Nat Geo to launch international ‘Sea to Source’ expeditions against plastic waste

Patna (IANS) “Sea to Source: Ganges” an international all-female expedition
to study plastic pollution in one of the world’s most iconic waterways, is part of National Geographic’s journey to better understand and document how plastic waste travels from source to sea and to fill critical knowledge gaps around its flow, load and composition.

Launched in partnership with the Wildlife Institute of India (WII), the University of Dhaka and WildTeam, the expedition will “offer a unique and unprecedented opportunity to scientifically document plastic waste in a watershed and develop holistic and inclusive solutions”, a statement said.

“Single-use plastic waste is a menacing global issue. The ocean is clogged with an estimated 9 million tonnes of plastic every year and rivers play a significant role in this problem as they act as conveyor belts for plastic debris flowing into the ocean,” the statement added.

“Sea to Source: Ganges” is the first of several international river expeditions planned as part of National Geographic’s ‘Planet or Plastic?’ initiative that aims to significantly reduce the amount of single-use plastic that reaches the ocean. After an initial expedition to the Ganges this spring, the team plans to replicate the expedition after the monsoon to capture seasonal variations.

The 15 scientists and engineers, co-led by National Geographic Fellows Jenna Jambeck and Heather Koldewey, will work with international partners to provide science-based, actionable information to build capacity for local solutions. As part of its commitment to reduce plastic pollution from entering the ocean, the team aims to be environmentally friendly and single-use-plastic-free throughout the expedition.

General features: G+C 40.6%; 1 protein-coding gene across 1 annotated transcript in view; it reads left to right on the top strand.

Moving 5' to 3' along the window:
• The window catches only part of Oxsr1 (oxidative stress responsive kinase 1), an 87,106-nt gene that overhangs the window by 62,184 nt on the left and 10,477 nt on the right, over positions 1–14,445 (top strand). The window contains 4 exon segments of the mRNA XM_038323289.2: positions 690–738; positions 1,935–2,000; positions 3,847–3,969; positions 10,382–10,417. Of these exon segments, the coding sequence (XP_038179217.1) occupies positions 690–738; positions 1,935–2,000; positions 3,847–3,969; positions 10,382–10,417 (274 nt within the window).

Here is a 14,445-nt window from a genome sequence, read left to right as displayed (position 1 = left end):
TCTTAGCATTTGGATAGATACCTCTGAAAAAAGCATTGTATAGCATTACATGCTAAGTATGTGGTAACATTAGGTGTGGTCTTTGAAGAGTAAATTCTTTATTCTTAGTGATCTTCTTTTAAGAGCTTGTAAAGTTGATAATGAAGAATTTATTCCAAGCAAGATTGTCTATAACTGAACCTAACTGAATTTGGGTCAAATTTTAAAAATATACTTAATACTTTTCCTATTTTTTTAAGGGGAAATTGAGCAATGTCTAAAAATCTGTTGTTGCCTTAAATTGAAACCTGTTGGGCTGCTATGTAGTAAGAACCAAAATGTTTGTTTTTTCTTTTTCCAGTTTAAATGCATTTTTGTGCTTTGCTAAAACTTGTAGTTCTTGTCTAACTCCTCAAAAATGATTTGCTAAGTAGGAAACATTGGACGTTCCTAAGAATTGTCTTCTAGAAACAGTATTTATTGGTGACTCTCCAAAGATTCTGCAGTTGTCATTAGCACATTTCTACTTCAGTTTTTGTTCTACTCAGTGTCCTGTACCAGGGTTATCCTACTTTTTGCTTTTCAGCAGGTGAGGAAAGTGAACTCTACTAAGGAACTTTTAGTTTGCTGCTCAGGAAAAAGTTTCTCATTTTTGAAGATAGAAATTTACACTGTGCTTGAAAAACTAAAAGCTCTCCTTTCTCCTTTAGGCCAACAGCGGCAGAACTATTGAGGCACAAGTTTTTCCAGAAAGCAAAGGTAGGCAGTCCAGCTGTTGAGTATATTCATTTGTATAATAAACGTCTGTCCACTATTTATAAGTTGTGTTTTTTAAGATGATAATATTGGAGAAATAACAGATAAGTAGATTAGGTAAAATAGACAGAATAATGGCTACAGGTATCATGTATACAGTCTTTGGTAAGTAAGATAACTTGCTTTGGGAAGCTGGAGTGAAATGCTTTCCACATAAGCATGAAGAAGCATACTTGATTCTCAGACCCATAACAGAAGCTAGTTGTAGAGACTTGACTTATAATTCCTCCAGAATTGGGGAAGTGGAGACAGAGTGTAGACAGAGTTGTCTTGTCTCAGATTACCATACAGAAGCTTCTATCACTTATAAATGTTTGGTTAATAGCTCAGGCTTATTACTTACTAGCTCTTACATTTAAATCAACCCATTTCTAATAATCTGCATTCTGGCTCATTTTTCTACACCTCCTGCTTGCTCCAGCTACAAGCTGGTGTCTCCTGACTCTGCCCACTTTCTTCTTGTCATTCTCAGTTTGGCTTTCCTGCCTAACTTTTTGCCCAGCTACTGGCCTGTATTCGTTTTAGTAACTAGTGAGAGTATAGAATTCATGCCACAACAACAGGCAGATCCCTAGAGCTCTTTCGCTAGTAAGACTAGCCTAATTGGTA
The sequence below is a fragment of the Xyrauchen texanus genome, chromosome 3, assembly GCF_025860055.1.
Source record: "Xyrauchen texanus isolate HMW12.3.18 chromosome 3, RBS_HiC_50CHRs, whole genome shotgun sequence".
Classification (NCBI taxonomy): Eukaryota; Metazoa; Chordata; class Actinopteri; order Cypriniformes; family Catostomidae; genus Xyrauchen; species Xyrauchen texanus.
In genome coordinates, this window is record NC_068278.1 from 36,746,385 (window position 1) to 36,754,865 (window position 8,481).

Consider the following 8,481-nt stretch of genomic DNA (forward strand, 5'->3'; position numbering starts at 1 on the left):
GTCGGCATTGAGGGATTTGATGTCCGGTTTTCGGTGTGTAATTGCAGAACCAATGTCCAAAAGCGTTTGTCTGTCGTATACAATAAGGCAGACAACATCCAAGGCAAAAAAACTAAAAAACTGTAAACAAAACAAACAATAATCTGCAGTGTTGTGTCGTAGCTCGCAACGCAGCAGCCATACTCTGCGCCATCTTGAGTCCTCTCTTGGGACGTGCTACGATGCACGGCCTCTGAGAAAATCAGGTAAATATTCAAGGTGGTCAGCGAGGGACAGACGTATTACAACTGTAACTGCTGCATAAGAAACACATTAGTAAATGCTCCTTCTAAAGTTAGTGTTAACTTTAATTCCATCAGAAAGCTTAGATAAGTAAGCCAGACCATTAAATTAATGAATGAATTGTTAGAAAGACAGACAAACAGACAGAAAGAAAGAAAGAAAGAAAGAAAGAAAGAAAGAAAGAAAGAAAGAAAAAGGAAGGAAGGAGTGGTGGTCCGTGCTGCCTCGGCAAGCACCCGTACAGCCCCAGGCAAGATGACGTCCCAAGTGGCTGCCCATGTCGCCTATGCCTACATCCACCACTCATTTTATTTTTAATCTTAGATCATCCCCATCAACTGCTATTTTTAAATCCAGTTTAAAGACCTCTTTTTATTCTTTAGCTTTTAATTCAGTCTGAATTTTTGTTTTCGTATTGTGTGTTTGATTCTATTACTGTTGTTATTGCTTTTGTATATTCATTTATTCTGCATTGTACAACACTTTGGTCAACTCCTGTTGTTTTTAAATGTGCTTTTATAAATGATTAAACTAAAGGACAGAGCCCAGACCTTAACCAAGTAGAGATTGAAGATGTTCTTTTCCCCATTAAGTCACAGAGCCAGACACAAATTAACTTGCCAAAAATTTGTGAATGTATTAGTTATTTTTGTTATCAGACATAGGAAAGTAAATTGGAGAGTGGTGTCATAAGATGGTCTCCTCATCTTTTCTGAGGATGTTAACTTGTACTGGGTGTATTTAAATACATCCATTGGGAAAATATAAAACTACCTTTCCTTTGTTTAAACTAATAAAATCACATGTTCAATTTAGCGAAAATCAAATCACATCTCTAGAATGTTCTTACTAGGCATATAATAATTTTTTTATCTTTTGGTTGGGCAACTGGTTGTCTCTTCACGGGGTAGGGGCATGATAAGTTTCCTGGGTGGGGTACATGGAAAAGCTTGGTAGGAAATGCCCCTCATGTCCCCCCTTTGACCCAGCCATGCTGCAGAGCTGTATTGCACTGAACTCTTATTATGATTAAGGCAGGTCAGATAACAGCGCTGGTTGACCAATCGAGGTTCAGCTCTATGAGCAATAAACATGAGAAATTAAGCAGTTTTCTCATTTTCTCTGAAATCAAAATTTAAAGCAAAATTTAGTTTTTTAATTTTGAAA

“We are optimistic and excited about the partnership with the National Geographic Society, which builds upon the major initiative currently being undertaken by the scientists and researchers of WII for the Biodiversity Conservation and Ganga Rejuvenation’ project under the National Mission for Clean Ganga,” said Dr. Vinod Mathur, director of the Dehradun-based WII.

The project is also supported by the University of Dhaka and the Center for Advanced Research in Sciences under guidance from Professor G.M. Bhuiyan and Professor Md. Anwarul Islam.

“The University of Dhaka is happy to collaborate with National Geographic on this important project,” said Professor Md. Akhtaruzzaman, vice chancellor of the University of Dhaka. “We look forward to working with the expedition team to help reduce plastic pollution in our region and beyond.”

The expedition will focus on plastic pollution in three key areas: land, water and people. The team working on the land portion will collect data on the input and use of plastic in communities, and how waste is collected and managed, and will quantify the movement and type of plastic in the environment.

The water team will study plastic pollution in the air, water, sediment and species in and around the river. The socio-economic team will survey local communities along the expedition route to better understand awareness and perceptions of plastic pollution, household plastic waste management and local solutions for addressing this issue. During the expeditions, the team will work with local stakeholders to translate its scientific findings using storytelling to raise awareness about plastic pollution and drive behavior change.

This is the largest ever all-female National Geographic expedition; the first time there has been a four-dimensional comprehensive investigation of the plastic pollution issue at this scale across sediment, water, air and land; and the first time this interdisciplinary team has integrated innovative technology to better understand plastic waste and inform solutions,” the statement said.

“The development of this rapid assessment methodology will be the basis for future expeditions worldwide. This initial expedition is planned to begin in the Bay of Bengal through the Padma River and to end at the source of the Ganga in the Himalayas,” the statement said.

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